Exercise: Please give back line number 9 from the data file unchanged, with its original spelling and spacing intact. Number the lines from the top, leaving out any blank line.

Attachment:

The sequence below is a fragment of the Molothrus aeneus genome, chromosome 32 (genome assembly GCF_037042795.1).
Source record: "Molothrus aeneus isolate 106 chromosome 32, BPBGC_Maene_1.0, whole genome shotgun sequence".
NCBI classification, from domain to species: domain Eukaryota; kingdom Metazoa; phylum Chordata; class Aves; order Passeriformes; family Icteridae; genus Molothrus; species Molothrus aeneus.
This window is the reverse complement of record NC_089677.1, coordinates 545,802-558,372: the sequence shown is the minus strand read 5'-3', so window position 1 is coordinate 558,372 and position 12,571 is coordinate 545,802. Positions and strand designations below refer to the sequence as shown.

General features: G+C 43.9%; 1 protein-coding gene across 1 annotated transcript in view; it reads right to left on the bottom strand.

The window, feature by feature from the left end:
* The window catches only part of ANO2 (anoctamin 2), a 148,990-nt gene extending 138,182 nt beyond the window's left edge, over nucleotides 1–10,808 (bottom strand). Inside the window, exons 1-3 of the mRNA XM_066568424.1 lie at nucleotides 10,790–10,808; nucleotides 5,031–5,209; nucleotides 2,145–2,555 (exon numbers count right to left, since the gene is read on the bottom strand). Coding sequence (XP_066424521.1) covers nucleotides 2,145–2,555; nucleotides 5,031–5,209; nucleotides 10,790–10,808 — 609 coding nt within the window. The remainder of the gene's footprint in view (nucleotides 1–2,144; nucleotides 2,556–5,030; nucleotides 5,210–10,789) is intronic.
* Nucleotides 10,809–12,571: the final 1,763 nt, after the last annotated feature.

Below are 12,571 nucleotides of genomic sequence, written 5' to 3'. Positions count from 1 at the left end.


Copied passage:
Below are 12,571 nucleotides of genomic sequence, written 5' to 3'. Positions count from 1 at the left end.